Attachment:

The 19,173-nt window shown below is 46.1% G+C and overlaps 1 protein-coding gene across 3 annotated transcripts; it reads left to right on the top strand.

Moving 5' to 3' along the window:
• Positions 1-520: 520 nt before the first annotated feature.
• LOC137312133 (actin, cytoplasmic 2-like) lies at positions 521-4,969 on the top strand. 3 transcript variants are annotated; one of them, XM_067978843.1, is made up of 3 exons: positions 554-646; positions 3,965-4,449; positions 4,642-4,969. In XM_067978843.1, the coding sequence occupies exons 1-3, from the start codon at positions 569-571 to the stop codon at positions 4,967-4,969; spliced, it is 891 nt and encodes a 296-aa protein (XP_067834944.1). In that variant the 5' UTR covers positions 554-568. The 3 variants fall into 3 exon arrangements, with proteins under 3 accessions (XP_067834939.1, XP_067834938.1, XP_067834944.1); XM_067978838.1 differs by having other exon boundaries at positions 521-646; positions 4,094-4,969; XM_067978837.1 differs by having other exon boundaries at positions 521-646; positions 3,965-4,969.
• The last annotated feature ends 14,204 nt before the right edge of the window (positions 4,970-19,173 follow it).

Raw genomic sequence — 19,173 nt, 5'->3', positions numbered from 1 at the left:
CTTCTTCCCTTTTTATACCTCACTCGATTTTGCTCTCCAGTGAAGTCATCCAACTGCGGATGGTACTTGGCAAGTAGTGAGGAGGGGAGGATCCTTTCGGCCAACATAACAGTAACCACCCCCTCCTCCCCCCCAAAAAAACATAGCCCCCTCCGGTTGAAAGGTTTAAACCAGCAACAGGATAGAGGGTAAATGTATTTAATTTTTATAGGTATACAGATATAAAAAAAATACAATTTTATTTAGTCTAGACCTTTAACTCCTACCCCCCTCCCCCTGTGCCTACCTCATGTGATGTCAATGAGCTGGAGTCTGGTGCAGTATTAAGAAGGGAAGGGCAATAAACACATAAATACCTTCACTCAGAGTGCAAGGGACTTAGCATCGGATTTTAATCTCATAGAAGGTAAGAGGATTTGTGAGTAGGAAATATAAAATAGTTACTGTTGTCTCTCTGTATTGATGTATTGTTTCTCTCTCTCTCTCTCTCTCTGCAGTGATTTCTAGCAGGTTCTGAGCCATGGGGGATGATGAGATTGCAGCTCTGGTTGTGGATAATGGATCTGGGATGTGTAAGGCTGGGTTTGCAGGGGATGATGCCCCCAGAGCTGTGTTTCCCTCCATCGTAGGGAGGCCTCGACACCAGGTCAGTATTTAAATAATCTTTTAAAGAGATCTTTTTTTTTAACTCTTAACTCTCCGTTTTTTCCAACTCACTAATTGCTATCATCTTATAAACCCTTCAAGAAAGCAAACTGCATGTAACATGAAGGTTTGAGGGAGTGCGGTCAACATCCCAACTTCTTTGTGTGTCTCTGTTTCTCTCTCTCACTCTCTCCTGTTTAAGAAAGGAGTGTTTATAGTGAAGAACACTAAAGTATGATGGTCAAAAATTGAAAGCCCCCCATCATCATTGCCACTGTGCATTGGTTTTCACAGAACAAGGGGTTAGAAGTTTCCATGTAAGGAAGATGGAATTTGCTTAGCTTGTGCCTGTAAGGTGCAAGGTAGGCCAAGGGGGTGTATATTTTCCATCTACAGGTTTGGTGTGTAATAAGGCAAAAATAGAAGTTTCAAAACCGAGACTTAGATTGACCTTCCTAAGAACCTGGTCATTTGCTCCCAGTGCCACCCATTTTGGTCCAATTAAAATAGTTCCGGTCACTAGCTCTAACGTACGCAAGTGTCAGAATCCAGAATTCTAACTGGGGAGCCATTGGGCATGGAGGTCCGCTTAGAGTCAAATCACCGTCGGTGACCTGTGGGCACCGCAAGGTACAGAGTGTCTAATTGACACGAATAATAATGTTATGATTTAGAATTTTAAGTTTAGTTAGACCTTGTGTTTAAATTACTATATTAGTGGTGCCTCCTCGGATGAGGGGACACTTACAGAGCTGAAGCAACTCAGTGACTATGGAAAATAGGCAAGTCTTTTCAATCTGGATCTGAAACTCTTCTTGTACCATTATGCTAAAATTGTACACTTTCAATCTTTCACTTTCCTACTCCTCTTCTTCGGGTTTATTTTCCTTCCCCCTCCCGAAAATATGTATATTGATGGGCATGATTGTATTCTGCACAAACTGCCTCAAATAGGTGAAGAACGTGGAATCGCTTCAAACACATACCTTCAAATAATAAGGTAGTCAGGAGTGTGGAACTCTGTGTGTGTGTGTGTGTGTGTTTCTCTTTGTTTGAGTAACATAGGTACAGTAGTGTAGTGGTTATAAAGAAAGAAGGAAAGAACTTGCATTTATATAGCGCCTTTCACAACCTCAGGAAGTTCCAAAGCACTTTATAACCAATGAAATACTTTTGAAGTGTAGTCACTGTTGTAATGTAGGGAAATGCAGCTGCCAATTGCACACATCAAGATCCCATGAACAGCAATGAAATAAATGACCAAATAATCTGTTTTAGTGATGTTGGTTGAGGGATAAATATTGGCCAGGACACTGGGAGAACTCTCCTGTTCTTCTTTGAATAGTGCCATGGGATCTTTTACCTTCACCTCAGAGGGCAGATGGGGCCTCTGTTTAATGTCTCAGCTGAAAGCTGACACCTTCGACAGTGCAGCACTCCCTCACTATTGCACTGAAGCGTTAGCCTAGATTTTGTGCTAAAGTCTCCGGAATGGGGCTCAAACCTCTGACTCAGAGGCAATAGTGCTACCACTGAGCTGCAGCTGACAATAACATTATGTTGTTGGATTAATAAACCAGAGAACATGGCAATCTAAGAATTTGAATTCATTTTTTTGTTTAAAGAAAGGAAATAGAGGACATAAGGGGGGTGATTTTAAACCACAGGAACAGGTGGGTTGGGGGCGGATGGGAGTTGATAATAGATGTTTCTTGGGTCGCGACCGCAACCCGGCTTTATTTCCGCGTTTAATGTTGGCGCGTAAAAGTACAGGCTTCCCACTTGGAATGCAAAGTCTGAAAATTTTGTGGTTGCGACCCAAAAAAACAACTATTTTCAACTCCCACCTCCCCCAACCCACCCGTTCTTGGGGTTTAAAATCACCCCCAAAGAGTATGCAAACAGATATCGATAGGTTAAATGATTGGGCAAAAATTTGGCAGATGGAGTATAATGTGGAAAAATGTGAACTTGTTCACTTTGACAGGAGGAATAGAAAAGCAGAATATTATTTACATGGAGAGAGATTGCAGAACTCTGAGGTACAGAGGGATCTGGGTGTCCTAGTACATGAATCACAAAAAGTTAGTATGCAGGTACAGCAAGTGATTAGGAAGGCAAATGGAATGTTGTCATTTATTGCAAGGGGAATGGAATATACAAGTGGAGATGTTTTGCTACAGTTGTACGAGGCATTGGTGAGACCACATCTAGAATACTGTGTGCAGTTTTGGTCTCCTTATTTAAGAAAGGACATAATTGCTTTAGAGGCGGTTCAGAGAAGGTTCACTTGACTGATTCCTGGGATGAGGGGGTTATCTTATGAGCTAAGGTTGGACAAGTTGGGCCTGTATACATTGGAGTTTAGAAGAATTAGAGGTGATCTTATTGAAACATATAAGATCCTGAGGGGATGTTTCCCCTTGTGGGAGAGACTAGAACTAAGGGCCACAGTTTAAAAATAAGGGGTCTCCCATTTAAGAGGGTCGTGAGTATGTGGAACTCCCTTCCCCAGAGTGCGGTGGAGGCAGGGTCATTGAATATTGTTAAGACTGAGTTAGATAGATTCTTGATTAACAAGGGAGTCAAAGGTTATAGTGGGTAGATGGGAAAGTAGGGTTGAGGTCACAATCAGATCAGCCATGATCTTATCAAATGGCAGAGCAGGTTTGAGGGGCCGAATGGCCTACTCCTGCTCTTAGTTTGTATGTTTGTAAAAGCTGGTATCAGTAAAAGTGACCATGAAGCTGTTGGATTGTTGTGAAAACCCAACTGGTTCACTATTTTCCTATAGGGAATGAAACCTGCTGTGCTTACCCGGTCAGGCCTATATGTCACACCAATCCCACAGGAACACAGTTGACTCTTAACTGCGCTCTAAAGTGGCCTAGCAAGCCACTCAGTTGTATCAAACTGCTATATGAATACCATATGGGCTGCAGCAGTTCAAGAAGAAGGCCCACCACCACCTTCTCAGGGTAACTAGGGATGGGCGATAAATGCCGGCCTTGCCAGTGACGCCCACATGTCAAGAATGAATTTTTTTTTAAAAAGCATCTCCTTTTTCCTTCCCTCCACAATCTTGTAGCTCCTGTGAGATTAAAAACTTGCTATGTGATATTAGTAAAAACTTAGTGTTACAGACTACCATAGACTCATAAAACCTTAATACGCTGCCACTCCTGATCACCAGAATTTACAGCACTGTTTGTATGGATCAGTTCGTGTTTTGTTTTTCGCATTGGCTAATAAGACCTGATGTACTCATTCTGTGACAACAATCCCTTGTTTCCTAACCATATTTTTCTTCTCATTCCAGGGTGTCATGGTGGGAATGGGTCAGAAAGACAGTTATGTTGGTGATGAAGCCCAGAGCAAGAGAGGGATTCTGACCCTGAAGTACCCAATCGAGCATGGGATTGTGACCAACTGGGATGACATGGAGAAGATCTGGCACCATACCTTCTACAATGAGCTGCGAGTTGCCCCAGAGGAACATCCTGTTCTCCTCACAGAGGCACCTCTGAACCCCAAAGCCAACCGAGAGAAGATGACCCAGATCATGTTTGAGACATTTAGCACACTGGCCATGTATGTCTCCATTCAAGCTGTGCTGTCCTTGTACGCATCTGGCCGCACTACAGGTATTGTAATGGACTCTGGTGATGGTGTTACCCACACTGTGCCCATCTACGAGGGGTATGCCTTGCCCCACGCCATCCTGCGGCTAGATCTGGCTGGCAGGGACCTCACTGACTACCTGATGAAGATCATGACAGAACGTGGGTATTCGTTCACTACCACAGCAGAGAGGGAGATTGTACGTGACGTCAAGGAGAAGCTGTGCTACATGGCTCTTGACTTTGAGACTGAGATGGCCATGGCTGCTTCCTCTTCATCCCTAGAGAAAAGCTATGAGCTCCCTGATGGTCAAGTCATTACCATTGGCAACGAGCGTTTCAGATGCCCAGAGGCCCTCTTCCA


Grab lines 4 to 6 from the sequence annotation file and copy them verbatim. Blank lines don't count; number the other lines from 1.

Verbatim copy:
• LOC137312133 (actin, cytoplasmic 2-like) lies at positions 521-4,969 on the top strand. 3 transcript variants are annotated; one of them, XM_067978843.1, is made up of 3 exons: positions 554-646; positions 3,965-4,449; positions 4,642-4,969. In XM_067978843.1, the coding sequence occupies exons 1-3, from the start codon at positions 569-571 to the stop codon at positions 4,967-4,969; spliced, it is 891 nt and encodes a 296-aa protein (XP_067834944.1). In that variant the 5' UTR covers positions 554-568. The 3 variants fall into 3 exon arrangements, with proteins under 3 accessions (XP_067834939.1, XP_067834938.1, XP_067834944.1); XM_067978838.1 differs by having other exon boundaries at positions 521-646; positions 4,094-4,969; XM_067978837.1 differs by having other exon boundaries at positions 521-646; positions 3,965-4,969.
• The last annotated feature ends 14,204 nt before the right edge of the window (positions 4,970-19,173 follow it).

Raw genomic sequence — 19,173 nt, 5'->3', positions numbered from 1 at the left: